How Long You Can Store Leftover Beef Stew In The Fridge And Freezer

pot of fresh beef stew
pot of fresh beef stew - Rudisill/Getty Images

Beef stew is a great savory staple to store in your kitchen as part of a successful meal prep menu. It has a rich, meaty flavor, a thick, luxurious texture, and a warming heartiness that can satisfy your body and mind on even the worst days. Like all dishes containing meat, however, it is important to carefully store this stew in order to ensure it is safe to eat. Read on to learn how to do so properly and for how long you can expect it to last.

As a meal with highly perishable ingredients, it is important to store beef stew as soon as it has cooled enough to do so. This will prevent the stew from spending too much time in the danger zone, where bacteria run wild. To do so, simply portion out the stew into airtight containers and then place them in the fridge, where the stew will last for up to four days before declining in quality. If you would like your stew to last longer than this short window, you can alternatively place the containers into the freezer, making sure to leave room for the liquid to expand. There, the stew will last for up to three months.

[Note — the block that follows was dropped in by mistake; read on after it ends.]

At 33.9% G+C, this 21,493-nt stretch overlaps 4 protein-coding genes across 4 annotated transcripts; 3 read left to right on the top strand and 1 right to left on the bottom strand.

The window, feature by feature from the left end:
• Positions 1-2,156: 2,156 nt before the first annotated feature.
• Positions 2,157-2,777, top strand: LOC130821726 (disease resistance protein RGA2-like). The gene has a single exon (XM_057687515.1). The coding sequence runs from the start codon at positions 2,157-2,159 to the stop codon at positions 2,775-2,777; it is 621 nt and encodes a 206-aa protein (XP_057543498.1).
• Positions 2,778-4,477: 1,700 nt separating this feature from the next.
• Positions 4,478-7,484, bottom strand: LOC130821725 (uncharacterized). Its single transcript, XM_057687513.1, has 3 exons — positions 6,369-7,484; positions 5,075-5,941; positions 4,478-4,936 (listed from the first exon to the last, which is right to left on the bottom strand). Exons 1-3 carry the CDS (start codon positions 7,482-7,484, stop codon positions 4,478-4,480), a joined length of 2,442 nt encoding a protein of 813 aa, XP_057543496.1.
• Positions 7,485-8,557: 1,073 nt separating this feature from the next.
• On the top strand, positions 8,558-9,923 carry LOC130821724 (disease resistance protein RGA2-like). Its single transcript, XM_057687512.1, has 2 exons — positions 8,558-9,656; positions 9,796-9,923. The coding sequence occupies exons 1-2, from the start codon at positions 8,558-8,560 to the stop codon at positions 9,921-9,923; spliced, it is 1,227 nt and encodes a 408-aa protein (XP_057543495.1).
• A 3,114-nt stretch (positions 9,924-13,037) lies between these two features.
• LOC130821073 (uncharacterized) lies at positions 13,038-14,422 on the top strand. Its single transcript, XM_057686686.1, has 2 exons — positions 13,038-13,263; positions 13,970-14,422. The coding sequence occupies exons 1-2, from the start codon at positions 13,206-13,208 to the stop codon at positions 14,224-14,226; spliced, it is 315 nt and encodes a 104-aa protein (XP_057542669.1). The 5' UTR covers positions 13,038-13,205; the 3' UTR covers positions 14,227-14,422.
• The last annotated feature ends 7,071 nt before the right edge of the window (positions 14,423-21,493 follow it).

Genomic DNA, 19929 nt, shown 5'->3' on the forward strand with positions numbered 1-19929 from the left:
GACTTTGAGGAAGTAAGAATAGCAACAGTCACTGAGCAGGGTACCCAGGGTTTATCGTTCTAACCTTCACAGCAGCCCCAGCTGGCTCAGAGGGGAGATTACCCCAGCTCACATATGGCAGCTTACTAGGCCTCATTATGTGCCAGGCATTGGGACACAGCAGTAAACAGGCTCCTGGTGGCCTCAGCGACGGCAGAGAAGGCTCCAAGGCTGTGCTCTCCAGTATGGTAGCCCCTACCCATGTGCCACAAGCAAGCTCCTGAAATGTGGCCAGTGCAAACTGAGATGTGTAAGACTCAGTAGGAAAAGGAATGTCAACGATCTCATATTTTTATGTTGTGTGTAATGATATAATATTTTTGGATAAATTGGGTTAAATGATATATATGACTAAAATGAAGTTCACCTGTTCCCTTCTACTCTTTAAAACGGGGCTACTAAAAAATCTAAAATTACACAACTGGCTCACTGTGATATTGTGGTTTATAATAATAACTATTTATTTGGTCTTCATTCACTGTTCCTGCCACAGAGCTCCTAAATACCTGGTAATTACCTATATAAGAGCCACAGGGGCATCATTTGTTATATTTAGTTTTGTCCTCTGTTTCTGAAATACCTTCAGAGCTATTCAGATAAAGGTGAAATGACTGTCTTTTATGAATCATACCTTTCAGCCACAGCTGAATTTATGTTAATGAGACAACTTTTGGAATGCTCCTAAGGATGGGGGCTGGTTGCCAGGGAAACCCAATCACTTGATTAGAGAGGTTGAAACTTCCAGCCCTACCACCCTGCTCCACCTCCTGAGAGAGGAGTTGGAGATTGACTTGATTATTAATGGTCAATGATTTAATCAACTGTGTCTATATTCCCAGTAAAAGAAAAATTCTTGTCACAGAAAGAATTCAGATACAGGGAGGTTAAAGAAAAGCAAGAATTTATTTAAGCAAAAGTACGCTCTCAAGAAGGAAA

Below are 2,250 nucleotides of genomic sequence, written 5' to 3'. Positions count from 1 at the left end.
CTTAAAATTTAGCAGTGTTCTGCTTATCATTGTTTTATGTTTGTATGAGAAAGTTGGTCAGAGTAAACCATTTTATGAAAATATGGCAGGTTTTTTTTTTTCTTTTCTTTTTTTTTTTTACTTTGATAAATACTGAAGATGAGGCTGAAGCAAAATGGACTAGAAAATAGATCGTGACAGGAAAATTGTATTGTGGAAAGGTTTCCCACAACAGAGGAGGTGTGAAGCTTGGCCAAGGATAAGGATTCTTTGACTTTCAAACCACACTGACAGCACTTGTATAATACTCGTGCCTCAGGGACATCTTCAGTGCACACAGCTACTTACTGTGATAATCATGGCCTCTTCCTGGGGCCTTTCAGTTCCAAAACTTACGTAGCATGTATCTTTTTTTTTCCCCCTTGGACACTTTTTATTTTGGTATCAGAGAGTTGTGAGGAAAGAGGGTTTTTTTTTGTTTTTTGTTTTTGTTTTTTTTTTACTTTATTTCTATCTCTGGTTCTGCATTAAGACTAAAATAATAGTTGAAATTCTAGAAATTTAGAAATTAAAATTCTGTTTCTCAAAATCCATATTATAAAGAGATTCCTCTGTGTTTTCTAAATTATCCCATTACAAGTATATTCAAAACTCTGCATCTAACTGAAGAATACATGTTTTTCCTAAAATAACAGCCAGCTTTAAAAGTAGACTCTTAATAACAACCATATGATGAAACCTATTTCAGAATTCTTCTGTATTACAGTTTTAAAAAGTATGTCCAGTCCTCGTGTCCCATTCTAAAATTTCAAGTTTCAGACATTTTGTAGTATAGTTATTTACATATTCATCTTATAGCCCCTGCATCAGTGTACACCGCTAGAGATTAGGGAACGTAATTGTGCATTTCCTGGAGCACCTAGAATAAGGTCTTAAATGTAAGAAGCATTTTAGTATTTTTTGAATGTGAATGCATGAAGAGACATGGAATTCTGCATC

Read more: 21 Delicious Ways To Use Up Leftover Rice

How To Thaw And Reheat Beef Stew

beef stew reheats on stove
beef stew reheats on stove - Mitchellpictures/Getty Images

If you have chosen to store your beef stew in the freezer, it can readily be defrosted for your enjoyment with little fuss. Start by placing the stew container back into the fridge and wait overnight. From there, you can reheat it using your preferred method — oven, stove, or microwave. You will not have to worry too much about accommodating changes in texture or consistency. The only adjustment you may want to make is to add in a splash of water during the reheating process, as that will ensure the soup maintains its original level of moisture.

Even with proper storage, your stew will eventually expire. As such, it is very important to keep an eye out for signs of spoilage to avoid accidentally consuming dangerous pathogens that can make you sick. Be sure to examine your meal with your senses of sight and smell to look for evidence of expiration. If the stew has a slimy consistency, an unappetizing aroma, or shows visible changes in color, you can assume that it has gone bad. In these cases, it is best to dispose of the dish rather than eat it.

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